SR: But some people would say a Brexit at least is respecting the democracy of the referendum and also potentially of the European elections as well, two clear votes we’ve had on Europe.
TONY BLAIR: No, because what you’ve just pointed out that the party which is way ahead on Brexit is the Farage party, that’s a hard or no-deal Brexit. So there’s no point in thinking that you are going to have people saying, well you have respected the 2016 referendum if you do a Brexit that the very people who advocate Brexit say isn’t properly Brexit. This is why is say to you in the end a soft Brexit for reasons – and I completely understand why people are putting it forward, it looks like a smart sort of compromise but in the end it falls apart because it pleases no one. That’s why both main parties are in the difficulty they’re in. In my view, if Labour had taken a strong position right from the very beginning which is to say we accept the referendum result but we reserve the right once we see the outcome of the negotiations, we reserve the right to put it back to the people, it would have been in a hugely stronger position today because it would be hoovering up all those votes that are presently for the Liberal Democrats, the Greens, Change UK and you haven’t added in the SNP but I think that’s about 4%, which actually adds up to pretty much 30%. So the point is very, very simple, in the end what should happen, and this is what Theresa May should have been doing months ago but she could still do it even now, the government has got to grip this process in Parliament, it has got to set out the true options which are hard, soft or no-deal Brexit. It’s got to set them out, it’s got to make Parliament come to a decision and then Parliament will have to decide. Once it decides on what form of Brexit does it attach a confirmatory referendum to it and I think the moment you force people to decide whether you want hard, soft or no-deal Brexit, they will realise in Parliament the sensible thing is to share responsibility for that huge decision with the British people and in the course of that, by the way, then I think you can get a healing process because in the end you can properly explore the arguments in a much more informed way than we were able to do back in June 2016.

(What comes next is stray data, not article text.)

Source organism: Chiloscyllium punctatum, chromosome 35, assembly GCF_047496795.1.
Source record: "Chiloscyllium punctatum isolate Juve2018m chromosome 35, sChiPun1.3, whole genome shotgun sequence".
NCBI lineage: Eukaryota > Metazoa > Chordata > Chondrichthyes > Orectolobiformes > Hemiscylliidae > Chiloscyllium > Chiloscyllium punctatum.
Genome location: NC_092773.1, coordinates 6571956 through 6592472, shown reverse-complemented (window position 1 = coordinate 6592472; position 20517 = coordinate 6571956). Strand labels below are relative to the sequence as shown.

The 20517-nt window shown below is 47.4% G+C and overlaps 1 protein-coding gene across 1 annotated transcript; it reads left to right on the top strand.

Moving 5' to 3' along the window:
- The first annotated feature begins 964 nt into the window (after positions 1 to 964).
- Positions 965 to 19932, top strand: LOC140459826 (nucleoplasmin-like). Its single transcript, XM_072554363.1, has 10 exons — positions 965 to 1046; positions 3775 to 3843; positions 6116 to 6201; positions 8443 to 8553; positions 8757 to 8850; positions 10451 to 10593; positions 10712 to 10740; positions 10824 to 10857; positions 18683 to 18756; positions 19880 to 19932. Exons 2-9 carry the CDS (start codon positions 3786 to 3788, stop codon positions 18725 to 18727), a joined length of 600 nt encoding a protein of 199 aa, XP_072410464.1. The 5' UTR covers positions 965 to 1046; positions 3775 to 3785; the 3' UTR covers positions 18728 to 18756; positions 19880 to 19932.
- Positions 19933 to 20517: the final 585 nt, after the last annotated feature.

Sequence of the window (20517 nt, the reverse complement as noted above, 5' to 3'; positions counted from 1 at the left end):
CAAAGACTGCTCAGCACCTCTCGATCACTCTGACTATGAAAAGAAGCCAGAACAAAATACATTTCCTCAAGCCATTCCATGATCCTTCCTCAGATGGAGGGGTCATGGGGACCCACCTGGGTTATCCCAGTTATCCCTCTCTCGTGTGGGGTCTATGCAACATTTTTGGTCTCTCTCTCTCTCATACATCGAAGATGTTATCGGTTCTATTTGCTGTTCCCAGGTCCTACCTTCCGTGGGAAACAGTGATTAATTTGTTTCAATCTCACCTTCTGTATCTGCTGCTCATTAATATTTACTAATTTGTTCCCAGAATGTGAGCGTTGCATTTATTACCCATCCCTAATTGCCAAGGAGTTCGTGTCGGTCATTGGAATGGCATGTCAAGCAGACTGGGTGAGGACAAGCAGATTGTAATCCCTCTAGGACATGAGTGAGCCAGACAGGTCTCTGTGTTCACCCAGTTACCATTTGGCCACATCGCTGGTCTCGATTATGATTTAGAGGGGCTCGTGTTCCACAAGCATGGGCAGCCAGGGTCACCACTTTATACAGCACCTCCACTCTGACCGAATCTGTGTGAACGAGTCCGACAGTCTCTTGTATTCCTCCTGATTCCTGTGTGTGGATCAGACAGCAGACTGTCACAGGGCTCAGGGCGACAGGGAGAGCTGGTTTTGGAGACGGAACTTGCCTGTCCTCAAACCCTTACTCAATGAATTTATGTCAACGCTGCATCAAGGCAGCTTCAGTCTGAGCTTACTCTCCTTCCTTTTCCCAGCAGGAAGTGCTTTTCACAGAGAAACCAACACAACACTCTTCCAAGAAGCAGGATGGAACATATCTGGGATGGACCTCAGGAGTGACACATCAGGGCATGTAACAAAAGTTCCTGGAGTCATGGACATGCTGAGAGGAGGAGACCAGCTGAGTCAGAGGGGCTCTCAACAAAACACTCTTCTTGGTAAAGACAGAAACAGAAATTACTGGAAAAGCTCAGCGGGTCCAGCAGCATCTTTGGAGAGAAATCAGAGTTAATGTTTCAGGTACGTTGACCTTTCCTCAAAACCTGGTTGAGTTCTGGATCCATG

SR: Okay, I just want to have a look at something you said recently about the possibly of a second independence referendum in Scotland. You said: “I don't think we should have one unless there really is a big groundswell of opinion for it and I don’t see that. The last thing we need at the moment is another huge dose of constitutional uncertainty.” How can you think that about the Scottish referendum and yet be in favour of a second referendum when there doesn’t seem to be that decisive groundswell of support for it?